I completely forgot about it.
Failure is not something you want to remember really, unless it ends up on an SNL skit and you’re cracking up because that has totally happened to you.
Most of the time these learning experiences are kept to myself, but sometimes this little community of ours gets a sneak peek at my epic fails and I get some virtual nods and been there, keep your head up comments that I truly appreciate. And the only other time I’ve shared some of my multiple failures was at women’s workshop/meeting-of-the-minds kind of thing.
Something I had completely forgotten about, until I was listening to a podcast this morning and they were talking about life in general and the concept of good vs. perfect …
There I was, surrounded by strong educated women looking to get inspired and just learn from each other when it happened … the tell us a little bit about yourself and how you got here question and how this group that we were all a part of made an impact or helped you out a bit.
One by one, college chicks and alumni began speaking about all the good points and successes in their lives, how everything was turning out great since they left campus, career and love lives falling into place, and how this group helped them connect to others, helped them feel support, and a sense of community.
Then they got to me …
Now in the past when surrounded by such successes I tended to bring out my own resume points, but I was in my late-late thirties and wasn’t there for that. As one of the alumniest of the alumni, I guess I was there to share truths and not just the shiny parts. So I did.
I talked about how amazing it was to hear all these great things happening in their lives, but this life — my life — was not that. I was not part of the easy connect the dots, success after success after success doors opening everywhere group. I had the Eat, Pray, Love Univision-Telemundo version happening. Failure-sucky-disaster crying in the parking lot eating rocky road out of the tub failure, that was me. I knew what the bottom rung felt like. I knew the two-steps-forward-three-steps-back dance. I thought I had invented it. And the thing is, no one ever told me.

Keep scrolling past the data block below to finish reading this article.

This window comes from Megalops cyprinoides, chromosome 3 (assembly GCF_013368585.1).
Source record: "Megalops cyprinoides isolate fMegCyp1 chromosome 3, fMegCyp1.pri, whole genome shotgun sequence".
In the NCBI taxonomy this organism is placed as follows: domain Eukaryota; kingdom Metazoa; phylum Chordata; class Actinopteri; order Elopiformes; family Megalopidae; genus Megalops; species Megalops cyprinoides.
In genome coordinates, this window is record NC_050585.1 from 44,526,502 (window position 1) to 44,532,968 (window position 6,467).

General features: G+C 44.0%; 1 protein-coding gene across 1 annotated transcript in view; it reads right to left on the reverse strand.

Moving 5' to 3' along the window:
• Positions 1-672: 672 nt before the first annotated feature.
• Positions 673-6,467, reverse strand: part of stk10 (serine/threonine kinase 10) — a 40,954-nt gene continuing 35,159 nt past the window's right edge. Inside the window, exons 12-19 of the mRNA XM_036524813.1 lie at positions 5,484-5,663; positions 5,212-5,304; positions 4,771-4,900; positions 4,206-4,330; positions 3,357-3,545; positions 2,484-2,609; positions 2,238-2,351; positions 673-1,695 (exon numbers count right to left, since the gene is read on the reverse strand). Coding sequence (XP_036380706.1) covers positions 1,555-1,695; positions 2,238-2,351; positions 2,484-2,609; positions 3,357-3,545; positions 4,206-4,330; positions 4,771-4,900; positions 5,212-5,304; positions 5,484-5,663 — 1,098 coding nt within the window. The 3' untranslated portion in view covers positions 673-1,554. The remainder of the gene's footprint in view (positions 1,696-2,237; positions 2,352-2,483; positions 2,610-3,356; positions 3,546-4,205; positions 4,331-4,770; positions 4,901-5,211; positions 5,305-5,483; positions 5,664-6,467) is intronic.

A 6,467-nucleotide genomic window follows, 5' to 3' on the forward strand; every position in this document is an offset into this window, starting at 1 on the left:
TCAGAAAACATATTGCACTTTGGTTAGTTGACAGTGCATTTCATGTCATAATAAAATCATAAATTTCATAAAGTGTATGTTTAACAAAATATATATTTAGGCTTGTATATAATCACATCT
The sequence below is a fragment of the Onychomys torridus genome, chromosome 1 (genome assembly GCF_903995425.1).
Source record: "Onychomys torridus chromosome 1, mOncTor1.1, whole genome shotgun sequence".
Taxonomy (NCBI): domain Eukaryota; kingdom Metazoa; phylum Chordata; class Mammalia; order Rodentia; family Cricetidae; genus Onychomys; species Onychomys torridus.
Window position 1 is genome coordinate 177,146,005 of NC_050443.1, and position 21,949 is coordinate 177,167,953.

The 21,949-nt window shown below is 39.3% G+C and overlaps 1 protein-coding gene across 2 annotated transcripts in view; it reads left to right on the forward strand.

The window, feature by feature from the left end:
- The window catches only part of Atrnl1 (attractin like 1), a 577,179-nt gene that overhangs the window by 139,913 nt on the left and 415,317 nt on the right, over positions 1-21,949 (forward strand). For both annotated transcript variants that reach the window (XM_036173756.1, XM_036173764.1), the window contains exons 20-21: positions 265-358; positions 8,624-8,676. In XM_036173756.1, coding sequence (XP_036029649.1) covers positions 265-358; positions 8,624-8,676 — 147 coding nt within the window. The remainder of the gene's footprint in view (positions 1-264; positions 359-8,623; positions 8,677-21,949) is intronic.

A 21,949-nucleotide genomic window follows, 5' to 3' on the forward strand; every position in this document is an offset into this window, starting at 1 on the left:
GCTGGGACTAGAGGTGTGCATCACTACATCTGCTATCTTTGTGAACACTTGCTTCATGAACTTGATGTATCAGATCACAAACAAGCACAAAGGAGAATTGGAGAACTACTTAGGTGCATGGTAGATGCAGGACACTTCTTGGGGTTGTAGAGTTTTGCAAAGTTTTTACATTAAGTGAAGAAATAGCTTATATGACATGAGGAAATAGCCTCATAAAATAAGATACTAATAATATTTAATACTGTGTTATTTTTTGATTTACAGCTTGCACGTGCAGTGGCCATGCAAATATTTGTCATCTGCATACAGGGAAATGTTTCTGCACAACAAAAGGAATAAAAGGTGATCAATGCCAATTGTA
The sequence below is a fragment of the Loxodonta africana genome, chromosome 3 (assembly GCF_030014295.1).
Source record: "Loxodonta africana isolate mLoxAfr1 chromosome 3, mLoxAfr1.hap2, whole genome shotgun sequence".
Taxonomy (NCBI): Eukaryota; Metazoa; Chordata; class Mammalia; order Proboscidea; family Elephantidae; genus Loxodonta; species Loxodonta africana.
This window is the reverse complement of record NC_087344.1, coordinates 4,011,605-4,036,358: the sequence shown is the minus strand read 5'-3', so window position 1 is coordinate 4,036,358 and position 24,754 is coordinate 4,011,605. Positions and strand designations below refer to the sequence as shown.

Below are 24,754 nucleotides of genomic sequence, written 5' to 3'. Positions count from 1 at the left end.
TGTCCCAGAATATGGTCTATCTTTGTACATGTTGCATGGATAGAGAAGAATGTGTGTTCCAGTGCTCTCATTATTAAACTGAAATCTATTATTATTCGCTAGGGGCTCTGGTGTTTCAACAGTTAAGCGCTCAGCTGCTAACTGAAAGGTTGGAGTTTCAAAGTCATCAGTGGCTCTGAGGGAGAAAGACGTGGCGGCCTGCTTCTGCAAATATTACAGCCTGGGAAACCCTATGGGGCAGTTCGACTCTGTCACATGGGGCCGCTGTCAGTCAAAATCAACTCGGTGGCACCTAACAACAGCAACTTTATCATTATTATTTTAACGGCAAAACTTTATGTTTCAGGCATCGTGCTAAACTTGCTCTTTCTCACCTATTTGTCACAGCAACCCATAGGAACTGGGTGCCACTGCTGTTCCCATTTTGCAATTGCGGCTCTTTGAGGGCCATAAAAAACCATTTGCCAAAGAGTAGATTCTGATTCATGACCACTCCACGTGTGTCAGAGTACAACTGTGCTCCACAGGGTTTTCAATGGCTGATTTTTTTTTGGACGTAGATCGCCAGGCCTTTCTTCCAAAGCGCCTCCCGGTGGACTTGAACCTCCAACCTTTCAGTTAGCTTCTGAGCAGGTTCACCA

Graduating from one of the best public schools in the country and then getting a Master’s from a great private school didn’t make me immune to it. No one ever told me. She might not fail, he might not fail, things will go right for them, but for you? You’re taking a different route. The messy kind. The learning from experience kind.
No one ever told me, you know what? You’re still going to fail, fail more times than you succeed, and fail big time.
So when it happened, it was like a disaaaaaaaaaaaaaaaaaaaaaster.
But being that I grew up with a Rocky Balboa-Breaking Away-The Natural-Rudy-Hoosiers mentality, I got up. I always got up and I kept going, and these group of women that were with me supported me. They saw me, and not the setbacks.
I explained to the group how awesome it was that every step of the way everything had gone right for them, but if they ever encountered failure and needed to talk about it, I was their girl. I would know what that felt like and I would know how to get up.
Seeing how I was second to last person, we finished up the introductions and then took a break.
I thought I was going to go to the table get my little Dixie cup of lemonade and be on way, but apparently there were some ladies there that wanted to talk.
It might not look good when it’s happening to you, I know it doesn’t feel good, but eventually failure is gonna help you out, and maybe someone else too.
Keep your head up.